That's one of the best ways to spend an hour or two in August.
Playing in the sand.

Sitting around a campfire at night is another best thing.
Rocks again.
Because first you need to gather up a bunch of pretty fair sized boulders to make a ring for the fire. It's work, but then what are kids for anyway?
Then, when whatever busyness or frolic that went on during the day is over, and camp dishes are done, it'll be time to just sit around the fire. Prop your feet on the rocks where they'll be warm. Talk and maybe even sing. Sparks drift up into the night, logs snap and crackle, flames softly dance, smoke annoys, and embers glow.
What is it about gazing into a campfire that mesmerizes?  Life seems to slow down. Faces soften in the flickering light and even the conversation seems more relaxed.
One thing puzzles me though. Why do kids always incinerate the marshmallows for s'mores? Am I the only one who can toast one properly so that it's all melted inside and nicely browned on the outside?
It's a very important lifeskill, that.

And don't forget about moonlight.
The moon's really just a big rock sailing around the earth you know.
But there's something almost magical about it, isn't there?
My old husband still looks incredibly handsome in the moonlight even after all these years. It gets in what's left of his hair and makes his eyes sparkle.
It falls on his shoulders and then I remember things.
Things that can sometimes happen in the moonlight.

Yep, some of the best things in life are really simple.
Like rocks.
I'm grateful for them. They've added to my happiness. Rocks have.
Look around today and remember some of your best simple things.
Then thank Father.
It was Father who made them. To gladden our hearts and delight our eyes. It says so in the scriptures.
Thank you, Father. I know it was you who did that. Because you loved us.
Thank you so much for the good things.



Thursday, February 5, 2015

Self-Esteem and the Broken Plug


*Another Old One That I'm Trying to Fix



Self Esteem and the Broken Plug

The new school year is starting soon. My daughters are busy getting their classrooms ready and my thoughts have turned to the many years when I was in their shoes. I miss it.  Well, most of it anyway.  Faculty meetings are one thing I don’t miss. They can become truly scary for a lot of reasons. People have actually died in faculty meetings and not been found until the janitor comes in to clean up!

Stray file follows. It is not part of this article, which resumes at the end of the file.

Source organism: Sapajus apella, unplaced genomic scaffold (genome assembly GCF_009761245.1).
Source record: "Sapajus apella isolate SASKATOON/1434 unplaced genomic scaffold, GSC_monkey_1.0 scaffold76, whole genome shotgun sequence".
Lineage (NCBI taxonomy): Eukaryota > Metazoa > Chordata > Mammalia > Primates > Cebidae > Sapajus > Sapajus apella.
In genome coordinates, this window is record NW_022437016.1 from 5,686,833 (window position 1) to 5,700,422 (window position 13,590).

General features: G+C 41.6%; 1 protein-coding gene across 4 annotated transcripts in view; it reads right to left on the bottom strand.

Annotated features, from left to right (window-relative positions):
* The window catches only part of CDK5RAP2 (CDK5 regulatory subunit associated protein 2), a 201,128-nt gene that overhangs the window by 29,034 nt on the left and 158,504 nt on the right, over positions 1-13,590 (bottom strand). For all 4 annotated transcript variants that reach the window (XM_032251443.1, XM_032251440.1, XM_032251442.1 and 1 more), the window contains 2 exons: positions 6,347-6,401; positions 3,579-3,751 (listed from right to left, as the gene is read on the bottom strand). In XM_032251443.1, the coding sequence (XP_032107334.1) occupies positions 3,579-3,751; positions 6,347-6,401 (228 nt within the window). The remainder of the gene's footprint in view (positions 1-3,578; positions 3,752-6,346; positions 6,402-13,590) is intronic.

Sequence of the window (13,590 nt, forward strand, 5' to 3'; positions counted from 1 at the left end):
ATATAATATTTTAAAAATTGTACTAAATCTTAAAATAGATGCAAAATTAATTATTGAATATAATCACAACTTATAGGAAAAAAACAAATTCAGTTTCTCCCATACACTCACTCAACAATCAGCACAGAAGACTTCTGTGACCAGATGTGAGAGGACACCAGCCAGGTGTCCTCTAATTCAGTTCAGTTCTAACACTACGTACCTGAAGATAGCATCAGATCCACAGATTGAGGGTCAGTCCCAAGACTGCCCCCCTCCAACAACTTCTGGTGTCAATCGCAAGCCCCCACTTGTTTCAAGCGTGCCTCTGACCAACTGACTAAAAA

But the kids, the wonderful staff, the anticipation, the new possibilities…….those things I miss.

Our daughter Kim is busy getting her 7 kids ready for the new year. In there among the backpacks and new shoes she already has a conference scheduled for her pre-schooler. 

Good old parent teacher conferences. 
I must have been part of hundreds of these.
One thing I’ve been thinking about as I look back on teaching is the concern so many parents expressed during conferences over their child’s “self esteem.” They agonized and worried that their offspring would be scarred for life by the horrific effects of low self esteem. And even though a popular movie I once saw contained the line, "Low self esteem in some cases is just good common sense," I disagree. It doesn't make sense at all.  Low self esteem is a product of not understanding the truth about who we are.  And there are things a parent can do to help. 
Let me tell you about an incident in my childhood that taught me a great lesson about feelings of self worth.

I was in fourth grade or thereabouts. I had a lamp in my bedroom that wouldn’t work because of a damaged plug. I really needed that lamp so I asked my dad if he would fix it. He said he would and that weekend bought a little plug repair kit at the local hardware store. (There were no big box stores back then.) Well, he got busy with work and such and didn’t get to fixing my lamp. So one day I went to the garage and brought the repair kit to my room. I read the directions carefully, gathered the tools it said were needed, and replaced that plug myself. When I was done the lamp worked perfectly! “Look at that! Fixed by a 4th  grade girl!’ I thought proudly.